Genera In Family: +- 1500 genera, 23000 species: worldwide, many habitats. Note: Flower and head types differ in form and sexual condition. A disk flower has a generally radial corolla, with a cylindric tube, expanded throat, and generally 5 lobes. Disk flowers are generally bisexual and fertile but occasionally staminate with reduced ovaries. Discoid heads comprise only disk flowers. A radiant head is a variant of a discoid head, with peripheral disk flower corollas expanded, often bilateral. A ray flower corolla is bilateral, generally with a slender tube and flattened petal-like ray (single lip composed of generally 3 lobes). Ray flowers are generally pistillate or sterile (occasionally lacking styles). Radiate heads have peripheral ray flowers and central disk flowers. Disciform heads superficially resemble discoid heads, with pistillate or sterile flowers that lack rays, together with or separate from disk flowers. A ligulate flower is bisexual, with a bilateral, generally ephemeral corolla and 5-lobed ligule. Liguliflorous heads comprise only ligulate flowers. See glossary p. 31 for illustrations of family characteristics. Echinops sphaerocephalus L., Gaillardia aristata Pursh, Gaillardia pulchella Foug., Hymenothrix loomisii S.F. Blake, Tagetes erecta L., Thelesperma megapotamicum (Spreng.) Kuntze are waifs. Melampodium perfoliatum Kunth, historic urban waif. Ageratum conyzoides L., Guizotia abyssinica (L. f.) Cass., Santolina chamaecyparisus L., orth. var. are rare or uncommon escapes from cultivation. Dyssodia papposa, Ismelia carinata (Schousb.) Sch. Bip. [Chrysanthemum carinatum Schousb.], Mantisalca salmantica (L.) Briq. & Cavill. are historical or extirpated waifs in California. Inula helenium L. not documented in California. Taxa of Aster in TJM (1993) treated here in Almutaster, Doellingeria, Eurybia, Ionactis, Oreostemma, Sericocarpus, Symphyotrichum; Chamomilla in Matricaria; Bahia in Hymenothrix; Cnicus in Centaurea; Conyza in Erigeron and Laennecia; Dugaldia in Hymenoxys; Erechtites in Senecio; Hymenoclea in Ambrosia; Lembertia in Monolopia; Osteospermum ecklonis in Dimorphotheca; Picris echioides in Helminthotheca; Prionopsis in Grindelia; Raillardiopsis in Anisocarpus and Carlquistia; Schkuhria multiflora in Picradeniopsis; Trimorpha in Erigeron; Venidium in Arctotis; Viguiera in Aldama and Bahiopsis; Whitneya in Arnica. Amauriopsis in TJM2 (2012) treated here in Hymenothrix; Arida in Leucosyris; Bahia in Picradeniopsis; Eucephalus in Doellingeria.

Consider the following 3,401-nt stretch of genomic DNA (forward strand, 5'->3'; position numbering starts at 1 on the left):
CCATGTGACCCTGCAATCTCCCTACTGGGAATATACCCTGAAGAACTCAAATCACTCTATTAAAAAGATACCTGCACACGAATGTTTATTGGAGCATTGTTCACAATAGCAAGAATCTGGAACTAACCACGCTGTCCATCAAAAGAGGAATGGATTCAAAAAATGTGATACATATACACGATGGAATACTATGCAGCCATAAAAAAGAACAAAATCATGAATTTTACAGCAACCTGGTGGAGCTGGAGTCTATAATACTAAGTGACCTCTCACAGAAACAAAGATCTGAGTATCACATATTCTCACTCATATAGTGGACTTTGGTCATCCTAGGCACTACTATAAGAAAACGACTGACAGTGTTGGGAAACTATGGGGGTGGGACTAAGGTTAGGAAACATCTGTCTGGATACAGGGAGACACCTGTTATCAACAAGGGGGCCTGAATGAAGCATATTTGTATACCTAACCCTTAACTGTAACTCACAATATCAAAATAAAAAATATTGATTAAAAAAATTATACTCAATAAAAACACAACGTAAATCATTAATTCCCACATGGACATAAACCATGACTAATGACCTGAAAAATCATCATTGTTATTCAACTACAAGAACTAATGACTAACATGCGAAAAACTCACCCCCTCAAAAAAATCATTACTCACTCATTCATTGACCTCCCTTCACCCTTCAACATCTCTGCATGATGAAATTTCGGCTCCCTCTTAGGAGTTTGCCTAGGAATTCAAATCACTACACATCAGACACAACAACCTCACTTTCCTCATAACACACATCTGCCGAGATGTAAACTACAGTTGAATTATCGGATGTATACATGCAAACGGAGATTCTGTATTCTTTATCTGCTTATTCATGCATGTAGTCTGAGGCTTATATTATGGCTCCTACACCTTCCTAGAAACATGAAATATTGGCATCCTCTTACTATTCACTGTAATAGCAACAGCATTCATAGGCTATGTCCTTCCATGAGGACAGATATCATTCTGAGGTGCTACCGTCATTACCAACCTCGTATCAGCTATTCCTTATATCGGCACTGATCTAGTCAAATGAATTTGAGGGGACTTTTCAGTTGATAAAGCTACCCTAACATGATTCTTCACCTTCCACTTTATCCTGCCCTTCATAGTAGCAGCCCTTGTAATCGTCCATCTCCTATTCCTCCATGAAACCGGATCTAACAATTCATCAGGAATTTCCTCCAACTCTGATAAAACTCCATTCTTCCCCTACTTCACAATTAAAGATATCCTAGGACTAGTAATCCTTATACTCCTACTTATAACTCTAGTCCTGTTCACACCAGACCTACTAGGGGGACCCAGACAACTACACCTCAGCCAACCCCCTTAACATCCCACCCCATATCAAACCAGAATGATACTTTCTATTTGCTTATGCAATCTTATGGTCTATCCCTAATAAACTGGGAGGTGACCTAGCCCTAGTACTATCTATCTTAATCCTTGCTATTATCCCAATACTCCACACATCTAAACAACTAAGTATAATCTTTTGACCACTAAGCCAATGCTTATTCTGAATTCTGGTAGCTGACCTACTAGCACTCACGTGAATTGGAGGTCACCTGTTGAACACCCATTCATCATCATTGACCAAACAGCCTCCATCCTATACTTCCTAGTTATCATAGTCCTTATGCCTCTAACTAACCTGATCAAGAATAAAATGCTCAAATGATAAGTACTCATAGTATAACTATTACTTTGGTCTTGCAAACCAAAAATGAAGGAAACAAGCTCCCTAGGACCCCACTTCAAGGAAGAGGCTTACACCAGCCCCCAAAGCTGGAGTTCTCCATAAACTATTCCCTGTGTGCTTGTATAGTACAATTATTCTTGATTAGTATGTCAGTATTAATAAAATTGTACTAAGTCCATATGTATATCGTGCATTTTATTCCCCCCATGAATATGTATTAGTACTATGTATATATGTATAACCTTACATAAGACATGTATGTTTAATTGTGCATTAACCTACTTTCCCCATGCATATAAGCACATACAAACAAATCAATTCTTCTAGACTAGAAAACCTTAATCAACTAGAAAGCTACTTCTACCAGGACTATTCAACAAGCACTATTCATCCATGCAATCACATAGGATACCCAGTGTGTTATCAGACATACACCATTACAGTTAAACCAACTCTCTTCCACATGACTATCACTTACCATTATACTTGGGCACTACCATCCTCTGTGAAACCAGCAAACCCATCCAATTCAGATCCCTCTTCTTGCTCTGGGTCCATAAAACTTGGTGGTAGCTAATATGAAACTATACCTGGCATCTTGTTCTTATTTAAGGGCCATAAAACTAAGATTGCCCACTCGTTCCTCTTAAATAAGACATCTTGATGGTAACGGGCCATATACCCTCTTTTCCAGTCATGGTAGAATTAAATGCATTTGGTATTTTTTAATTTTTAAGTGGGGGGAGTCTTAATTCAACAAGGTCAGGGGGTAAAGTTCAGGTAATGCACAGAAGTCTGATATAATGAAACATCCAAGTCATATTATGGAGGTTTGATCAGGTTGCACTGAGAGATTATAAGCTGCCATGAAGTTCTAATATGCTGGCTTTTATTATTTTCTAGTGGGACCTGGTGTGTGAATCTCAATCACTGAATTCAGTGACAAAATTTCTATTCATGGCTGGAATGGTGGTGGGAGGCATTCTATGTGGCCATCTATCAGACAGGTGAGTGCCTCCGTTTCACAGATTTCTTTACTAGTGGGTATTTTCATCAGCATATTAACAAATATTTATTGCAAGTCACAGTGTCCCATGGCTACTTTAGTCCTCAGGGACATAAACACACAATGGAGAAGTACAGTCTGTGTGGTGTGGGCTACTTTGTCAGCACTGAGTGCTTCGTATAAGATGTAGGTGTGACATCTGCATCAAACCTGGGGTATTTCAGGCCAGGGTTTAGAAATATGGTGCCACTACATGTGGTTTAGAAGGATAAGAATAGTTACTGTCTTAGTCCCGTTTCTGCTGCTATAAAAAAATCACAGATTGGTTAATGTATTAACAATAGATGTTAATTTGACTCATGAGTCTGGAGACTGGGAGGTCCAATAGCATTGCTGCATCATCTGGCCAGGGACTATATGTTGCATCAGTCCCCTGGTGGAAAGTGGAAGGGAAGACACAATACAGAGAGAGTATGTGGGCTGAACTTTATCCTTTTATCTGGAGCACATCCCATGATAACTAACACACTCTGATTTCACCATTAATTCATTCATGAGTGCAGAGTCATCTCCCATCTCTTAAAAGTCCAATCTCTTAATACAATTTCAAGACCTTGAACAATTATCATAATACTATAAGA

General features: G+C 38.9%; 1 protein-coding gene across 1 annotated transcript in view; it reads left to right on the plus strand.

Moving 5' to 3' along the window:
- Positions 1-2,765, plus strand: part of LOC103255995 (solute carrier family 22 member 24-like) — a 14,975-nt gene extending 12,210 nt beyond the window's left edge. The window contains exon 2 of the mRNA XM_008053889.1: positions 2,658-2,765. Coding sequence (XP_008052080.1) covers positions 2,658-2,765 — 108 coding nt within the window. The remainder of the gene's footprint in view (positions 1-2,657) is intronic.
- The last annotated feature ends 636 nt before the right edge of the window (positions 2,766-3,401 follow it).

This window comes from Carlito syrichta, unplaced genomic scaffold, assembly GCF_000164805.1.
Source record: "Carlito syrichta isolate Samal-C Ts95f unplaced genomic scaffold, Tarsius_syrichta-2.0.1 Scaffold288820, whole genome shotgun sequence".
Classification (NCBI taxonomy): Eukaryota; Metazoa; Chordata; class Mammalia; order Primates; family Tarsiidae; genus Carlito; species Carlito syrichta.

Unabridged Note: Largest family of vascular plants in California and of eudicots globally.